Gestures are a way to express feelings and thoughts non-verbally. They can also be used together with words to provide more emphasis. Gestures allow individuals to express a variety of feelings, "from contempt and hostility to approval and affection," according to Gesture.com. Most gestures are made with the hands, from the thumbs-up sign to the disapproving finger wag. Gestures can be made with other parts of the body as well.
The most well-known of gestures are the types that are emblematic representations of words or thoughts, such as the peace sign. These kinds of gestures can mean one thing in one culture, and something entirely different in another. Certain types of emblem gestures, within a culture, can be highly offensive.
Often, iconic gestures accompany words, as an effort to further illustrate the point that is being made. One common example of this is the demonstration of how tall someone is, as in, "he's about this height." You might make a gesture that adds a comedic element to what is being said. An iconic gesture is often well understood in a given culture.
There are different types of gestures that are considered less specific and cultural and more metaphoric. That is, gestures can convey an idea in a general way, such as waving the arms in the air when describing something complex. These kinds of gestures add spice and emotion to what is being said. Some metaphoric gestures may seem overly dramatic.
Some gestures convey unconscious feelings or desires. These are considered "Affect" gestures, relating to the emotions. Rubbing the eyes, touching the hair, or covering the mouth, are affective. You may notice a child rubbing her eyes when tired. Certain kinds of grooming, like stroking the hair, may indicate a desire to be liked or noticed.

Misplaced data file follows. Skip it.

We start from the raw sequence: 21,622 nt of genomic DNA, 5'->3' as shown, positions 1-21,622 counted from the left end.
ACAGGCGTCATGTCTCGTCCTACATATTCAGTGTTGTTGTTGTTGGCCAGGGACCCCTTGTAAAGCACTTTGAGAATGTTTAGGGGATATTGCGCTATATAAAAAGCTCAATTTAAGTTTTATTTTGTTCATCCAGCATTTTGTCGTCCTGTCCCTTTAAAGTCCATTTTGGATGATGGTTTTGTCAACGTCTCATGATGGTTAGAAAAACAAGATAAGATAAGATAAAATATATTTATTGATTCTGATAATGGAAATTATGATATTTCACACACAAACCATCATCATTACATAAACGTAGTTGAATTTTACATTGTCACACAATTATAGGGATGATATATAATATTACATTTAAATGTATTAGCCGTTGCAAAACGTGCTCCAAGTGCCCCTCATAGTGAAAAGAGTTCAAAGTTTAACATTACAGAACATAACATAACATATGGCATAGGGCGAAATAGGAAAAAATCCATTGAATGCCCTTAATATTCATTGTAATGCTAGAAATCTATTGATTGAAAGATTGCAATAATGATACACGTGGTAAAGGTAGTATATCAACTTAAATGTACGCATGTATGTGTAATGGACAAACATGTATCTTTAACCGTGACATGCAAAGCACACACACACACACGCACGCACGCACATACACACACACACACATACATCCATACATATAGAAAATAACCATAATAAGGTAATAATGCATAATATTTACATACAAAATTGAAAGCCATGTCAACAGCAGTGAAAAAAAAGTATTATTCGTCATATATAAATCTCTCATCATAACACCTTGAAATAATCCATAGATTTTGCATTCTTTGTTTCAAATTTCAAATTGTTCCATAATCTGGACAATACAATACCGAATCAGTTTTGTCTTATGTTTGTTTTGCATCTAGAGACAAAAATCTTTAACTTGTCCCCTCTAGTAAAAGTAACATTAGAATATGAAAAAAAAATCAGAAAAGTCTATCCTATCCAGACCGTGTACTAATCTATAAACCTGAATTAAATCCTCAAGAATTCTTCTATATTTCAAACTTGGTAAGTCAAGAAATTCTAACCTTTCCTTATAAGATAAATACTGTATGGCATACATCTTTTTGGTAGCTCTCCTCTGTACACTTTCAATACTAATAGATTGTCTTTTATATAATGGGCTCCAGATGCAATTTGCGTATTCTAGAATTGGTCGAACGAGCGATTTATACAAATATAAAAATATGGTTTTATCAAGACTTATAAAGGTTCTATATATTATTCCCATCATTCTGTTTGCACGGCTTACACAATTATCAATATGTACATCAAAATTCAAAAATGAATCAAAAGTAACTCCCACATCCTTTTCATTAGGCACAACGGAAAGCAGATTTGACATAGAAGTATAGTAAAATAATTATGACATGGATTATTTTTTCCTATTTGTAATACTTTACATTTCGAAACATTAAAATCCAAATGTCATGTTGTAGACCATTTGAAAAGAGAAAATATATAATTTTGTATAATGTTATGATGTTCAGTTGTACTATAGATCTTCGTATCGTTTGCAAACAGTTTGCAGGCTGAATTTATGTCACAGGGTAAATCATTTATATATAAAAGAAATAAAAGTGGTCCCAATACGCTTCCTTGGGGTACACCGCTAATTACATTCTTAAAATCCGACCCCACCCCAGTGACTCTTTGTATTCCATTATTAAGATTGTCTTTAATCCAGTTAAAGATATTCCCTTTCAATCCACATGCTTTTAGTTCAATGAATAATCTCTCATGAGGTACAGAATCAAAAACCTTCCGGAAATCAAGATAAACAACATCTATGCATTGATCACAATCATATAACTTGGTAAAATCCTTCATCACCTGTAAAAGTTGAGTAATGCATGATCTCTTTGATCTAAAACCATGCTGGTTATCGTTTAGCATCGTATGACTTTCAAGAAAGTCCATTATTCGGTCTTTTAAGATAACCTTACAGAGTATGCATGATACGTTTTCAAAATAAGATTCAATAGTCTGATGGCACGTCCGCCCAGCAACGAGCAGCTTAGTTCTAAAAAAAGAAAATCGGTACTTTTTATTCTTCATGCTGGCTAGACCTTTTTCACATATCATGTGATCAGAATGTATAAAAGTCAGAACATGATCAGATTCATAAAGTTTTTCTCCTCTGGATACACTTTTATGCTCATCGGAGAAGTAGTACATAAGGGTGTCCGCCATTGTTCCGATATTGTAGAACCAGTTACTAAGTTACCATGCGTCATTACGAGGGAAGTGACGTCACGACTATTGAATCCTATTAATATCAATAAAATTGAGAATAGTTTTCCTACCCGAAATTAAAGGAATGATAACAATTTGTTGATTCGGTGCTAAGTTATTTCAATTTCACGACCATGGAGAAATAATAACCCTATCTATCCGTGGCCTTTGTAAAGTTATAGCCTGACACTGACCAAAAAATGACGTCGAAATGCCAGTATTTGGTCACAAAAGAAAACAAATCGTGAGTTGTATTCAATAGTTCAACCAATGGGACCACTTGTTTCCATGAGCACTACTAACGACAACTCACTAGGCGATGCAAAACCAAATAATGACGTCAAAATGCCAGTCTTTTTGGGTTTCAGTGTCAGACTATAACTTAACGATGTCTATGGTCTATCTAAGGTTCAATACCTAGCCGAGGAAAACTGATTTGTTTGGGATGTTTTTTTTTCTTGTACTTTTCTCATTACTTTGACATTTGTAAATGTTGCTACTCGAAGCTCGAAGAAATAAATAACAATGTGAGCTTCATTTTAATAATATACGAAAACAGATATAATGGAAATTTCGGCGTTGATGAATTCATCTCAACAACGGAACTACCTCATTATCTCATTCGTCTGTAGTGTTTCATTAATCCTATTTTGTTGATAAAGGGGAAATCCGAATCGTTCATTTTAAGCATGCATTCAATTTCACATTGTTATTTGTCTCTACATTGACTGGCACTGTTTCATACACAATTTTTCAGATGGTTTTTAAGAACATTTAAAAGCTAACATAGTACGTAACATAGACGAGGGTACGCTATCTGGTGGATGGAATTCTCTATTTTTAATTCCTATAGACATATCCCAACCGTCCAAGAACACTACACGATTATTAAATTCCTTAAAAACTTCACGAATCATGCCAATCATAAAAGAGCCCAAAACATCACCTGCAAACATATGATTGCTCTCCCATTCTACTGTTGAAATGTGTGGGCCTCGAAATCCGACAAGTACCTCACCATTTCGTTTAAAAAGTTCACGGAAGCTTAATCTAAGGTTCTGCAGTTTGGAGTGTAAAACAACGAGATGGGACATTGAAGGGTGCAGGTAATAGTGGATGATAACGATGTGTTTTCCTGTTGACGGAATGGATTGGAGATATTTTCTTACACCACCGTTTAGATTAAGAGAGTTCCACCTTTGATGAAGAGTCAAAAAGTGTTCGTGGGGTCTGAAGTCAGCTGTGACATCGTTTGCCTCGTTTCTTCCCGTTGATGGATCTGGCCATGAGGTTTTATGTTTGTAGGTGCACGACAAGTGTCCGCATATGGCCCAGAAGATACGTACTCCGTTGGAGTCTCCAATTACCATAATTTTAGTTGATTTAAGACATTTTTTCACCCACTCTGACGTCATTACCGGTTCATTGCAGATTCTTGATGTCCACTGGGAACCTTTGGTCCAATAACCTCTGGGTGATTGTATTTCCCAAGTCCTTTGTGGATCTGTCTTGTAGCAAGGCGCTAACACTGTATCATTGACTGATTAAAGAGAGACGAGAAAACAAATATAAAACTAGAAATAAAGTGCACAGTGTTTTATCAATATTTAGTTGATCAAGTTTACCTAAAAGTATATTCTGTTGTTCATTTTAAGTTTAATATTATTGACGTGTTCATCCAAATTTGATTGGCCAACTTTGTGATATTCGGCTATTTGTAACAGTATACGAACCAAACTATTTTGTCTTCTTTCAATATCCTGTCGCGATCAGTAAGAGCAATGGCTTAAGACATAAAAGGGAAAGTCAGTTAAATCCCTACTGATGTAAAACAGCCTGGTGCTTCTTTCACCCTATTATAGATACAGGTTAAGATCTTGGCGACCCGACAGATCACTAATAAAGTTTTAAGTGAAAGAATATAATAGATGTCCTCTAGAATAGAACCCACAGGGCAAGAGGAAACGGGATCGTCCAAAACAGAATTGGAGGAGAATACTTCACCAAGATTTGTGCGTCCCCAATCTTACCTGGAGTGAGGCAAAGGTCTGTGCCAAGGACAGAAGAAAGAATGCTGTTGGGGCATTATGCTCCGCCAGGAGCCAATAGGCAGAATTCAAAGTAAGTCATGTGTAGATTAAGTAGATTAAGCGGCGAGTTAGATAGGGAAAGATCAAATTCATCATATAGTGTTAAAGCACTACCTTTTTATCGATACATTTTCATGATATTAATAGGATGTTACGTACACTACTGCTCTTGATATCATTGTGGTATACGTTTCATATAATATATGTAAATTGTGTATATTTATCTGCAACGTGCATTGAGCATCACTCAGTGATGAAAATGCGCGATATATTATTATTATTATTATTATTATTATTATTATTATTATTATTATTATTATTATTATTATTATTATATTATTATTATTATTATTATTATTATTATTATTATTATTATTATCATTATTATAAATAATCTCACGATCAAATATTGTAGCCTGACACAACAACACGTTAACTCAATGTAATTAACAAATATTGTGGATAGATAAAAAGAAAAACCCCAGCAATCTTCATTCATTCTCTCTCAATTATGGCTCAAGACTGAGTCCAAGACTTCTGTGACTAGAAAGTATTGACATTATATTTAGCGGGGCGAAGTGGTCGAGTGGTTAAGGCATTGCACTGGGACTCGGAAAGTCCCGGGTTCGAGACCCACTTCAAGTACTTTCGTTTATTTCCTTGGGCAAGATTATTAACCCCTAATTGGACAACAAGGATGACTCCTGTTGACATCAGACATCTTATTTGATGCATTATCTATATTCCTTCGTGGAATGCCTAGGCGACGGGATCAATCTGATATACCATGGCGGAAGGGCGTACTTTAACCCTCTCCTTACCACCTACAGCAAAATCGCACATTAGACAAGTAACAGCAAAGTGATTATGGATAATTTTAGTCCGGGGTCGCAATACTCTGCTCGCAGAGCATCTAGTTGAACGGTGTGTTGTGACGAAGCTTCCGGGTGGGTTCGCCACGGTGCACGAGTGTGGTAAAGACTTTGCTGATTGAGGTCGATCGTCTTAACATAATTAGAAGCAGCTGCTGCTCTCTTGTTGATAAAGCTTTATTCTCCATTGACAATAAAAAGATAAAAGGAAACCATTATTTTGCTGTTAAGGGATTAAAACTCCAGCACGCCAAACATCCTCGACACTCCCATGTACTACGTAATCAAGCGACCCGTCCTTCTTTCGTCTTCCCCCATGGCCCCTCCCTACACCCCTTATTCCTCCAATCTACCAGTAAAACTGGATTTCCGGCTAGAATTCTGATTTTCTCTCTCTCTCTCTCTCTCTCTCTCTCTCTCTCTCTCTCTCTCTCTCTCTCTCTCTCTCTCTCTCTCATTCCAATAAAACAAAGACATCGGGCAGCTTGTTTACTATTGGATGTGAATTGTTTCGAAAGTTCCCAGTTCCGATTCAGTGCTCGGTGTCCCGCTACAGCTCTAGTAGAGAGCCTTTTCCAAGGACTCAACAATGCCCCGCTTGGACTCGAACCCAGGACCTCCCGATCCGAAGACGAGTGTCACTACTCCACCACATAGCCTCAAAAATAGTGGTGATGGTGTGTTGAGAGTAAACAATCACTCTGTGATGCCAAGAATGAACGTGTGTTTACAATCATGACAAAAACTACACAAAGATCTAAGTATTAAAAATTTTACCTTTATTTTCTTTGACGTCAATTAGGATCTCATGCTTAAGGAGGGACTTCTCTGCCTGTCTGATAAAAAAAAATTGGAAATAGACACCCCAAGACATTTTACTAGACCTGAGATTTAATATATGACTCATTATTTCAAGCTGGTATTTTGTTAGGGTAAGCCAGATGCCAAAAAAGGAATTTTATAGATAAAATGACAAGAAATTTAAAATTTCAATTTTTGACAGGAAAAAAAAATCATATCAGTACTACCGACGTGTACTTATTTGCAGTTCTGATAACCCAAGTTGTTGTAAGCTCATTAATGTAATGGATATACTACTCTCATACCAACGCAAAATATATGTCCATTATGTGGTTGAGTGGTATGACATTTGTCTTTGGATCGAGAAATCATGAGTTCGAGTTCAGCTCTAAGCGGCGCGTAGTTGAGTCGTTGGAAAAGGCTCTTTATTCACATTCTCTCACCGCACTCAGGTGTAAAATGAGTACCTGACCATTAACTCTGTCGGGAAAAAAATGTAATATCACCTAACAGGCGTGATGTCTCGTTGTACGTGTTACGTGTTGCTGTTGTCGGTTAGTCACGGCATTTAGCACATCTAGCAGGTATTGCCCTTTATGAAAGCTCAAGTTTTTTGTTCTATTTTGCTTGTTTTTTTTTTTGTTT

Beat gestures are short taps or rhythmic emphasis used to drive a point home. "A beat is a staccato strike that creates emphasis and grabs attention. A short and single beat can mark an important point in a conversation, while repeated beats can hammer home a critical concept," according to the Changing Minds website. Professional speakers can learn to use beat gestures to add special emphasis to certain words.
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Assia M. Mortensen has over 12 years of experience as an editor and journalist, and has published hundreds of articles in magazines, newspapers and online at "The Santa Barbara Independent," "Frontiers Magazine," "805 Living Magazine," Huffingtonpost.com, LIVESTRONG.COM and many other outlets. Mortensen graduated from the University of California in Santa Cruz with a Bachelor of Arts in literature and creative writing.